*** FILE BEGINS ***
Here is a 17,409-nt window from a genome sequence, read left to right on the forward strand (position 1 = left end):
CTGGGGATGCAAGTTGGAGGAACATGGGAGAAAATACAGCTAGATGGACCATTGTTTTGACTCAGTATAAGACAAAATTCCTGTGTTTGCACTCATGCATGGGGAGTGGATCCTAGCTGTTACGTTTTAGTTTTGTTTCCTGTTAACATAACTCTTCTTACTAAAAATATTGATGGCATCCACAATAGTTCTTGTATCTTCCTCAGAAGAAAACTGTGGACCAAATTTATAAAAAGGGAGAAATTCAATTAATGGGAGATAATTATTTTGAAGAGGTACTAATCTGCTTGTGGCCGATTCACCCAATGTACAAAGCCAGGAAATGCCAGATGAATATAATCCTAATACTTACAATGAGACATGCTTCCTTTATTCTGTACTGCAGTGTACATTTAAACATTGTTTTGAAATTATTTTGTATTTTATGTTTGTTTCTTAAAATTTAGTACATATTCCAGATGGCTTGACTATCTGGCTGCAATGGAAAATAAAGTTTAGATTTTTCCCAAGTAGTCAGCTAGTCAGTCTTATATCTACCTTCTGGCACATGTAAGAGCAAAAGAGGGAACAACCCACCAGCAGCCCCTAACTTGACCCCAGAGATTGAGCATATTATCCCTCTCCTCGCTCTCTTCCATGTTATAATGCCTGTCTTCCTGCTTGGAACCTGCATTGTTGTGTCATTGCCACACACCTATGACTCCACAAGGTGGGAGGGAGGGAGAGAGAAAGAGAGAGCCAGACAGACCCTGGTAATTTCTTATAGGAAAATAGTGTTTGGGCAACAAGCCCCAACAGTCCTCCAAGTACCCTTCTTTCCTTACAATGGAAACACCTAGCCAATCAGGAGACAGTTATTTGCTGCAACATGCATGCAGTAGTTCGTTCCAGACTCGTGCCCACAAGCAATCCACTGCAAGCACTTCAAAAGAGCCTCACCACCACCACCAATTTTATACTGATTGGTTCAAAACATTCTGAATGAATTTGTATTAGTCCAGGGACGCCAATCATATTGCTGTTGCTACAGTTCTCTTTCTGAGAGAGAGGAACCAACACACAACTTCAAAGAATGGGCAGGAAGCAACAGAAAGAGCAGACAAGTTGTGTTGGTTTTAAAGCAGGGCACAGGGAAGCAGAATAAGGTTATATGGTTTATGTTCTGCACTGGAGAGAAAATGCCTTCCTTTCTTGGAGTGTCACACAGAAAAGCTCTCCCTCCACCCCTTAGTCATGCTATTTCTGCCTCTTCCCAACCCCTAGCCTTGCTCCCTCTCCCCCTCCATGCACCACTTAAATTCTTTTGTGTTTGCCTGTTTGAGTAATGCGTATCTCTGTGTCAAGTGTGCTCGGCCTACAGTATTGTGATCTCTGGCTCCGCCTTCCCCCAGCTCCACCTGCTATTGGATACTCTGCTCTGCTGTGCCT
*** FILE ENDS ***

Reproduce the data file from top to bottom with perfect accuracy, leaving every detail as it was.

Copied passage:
Here is a 17,409-nt window from a genome sequence, read left to right on the forward strand (position 1 = left end):
CTGGGGATGCAAGTTGGAGGAACATGGGAGAAAATACAGCTAGATGGACCATTGTTTTGACTCAGTATAAGACAAAATTCCTGTGTTTGCACTCATGCATGGGGAGTGGATCCTAGCTGTTACGTTTTAGTTTTGTTTCCTGTTAACATAACTCTTCTTACTAAAAATATTGATGGCATCCACAATAGTTCTTGTATCTTCCTCAGAAGAAAACTGTGGACCAAATTTATAAAAAGGGAGAAATTCAATTAATGGGAGATAATTATTTTGAAGAGGTACTAATCTGCTTGTGGCCGATTCACCCAATGTACAAAGCCAGGAAATGCCAGATGAATATAATCCTAATACTTACAATGAGACATGCTTCCTTTATTCTGTACTGCAGTGTACATTTAAACATTGTTTTGAAATTATTTTGTATTTTATGTTTGTTTCTTAAAATTTAGTACATATTCCAGATGGCTTGACTATCTGGCTGCAATGGAAAATAAAGTTTAGATTTTTCCCAAGTAGTCAGCTAGTCAGTCTTATATCTACCTTCTGGCACATGTAAGAGCAAAAGAGGGAACAACCCACCAGCAGCCCCTAACTTGACCCCAGAGATTGAGCATATTATCCCTCTCCTCGCTCTCTTCCATGTTATAATGCCTGTCTTCCTGCTTGGAACCTGCATTGTTGTGTCATTGCCACACACCTATGACTCCACAAGGTGGGAGGGAGGGAGAGAGAAAGAGAGAGCCAGACAGACCCTGGTAATTTCTTATAGGAAAATAGTGTTTGGGCAACAAGCCCCAACAGTCCTCCAAGTACCCTTCTTTCCTTACAATGGAAACACCTAGCCAATCAGGAGACAGTTATTTGCTGCAACATGCATGCAGTAGTTCGTTCCAGACTCGTGCCCACAAGCAATCCACTGCAAGCACTTCAAAAGAGCCTCACCACCACCACCAATTTTATACTGATTGGTTCAAAACATTCTGAATGAATTTGTATTAGTCCAGGGACGCCAATCATATTGCTGTTGCTACAGTTCTCTTTCTGAGAGAGAGGAACCAACACACAACTTCAAAGAATGGGCAGGAAGCAACAGAAAGAGCAGACAAGTTGTGTTGGTTTTAAAGCAGGGCACAGGGAAGCAGAATAAGGTTATATGGTTTATGTTCTGCACTGGAGAGAAAATGCCTTCCTTTCTTGGAGTGTCACACAGAAAAGCTCTCCCTCCACCCCTTAGTCATGCTATTTCTGCCTCTTCCCAACCCCTAGCCTTGCTCCCTCTCCCCCTCCATGCACCACTTAAATTCTTTTGTGTTTGCCTGTTTGAGTAATGCGTATCTCTGTGTCAAGTGTGCTCGGCCTACAGTATTGTGATCTCTGGCTCCGCCTTCCCCCAGCTCCACCTGCTATTGGATACTCTGCTCTGCTGTGCCT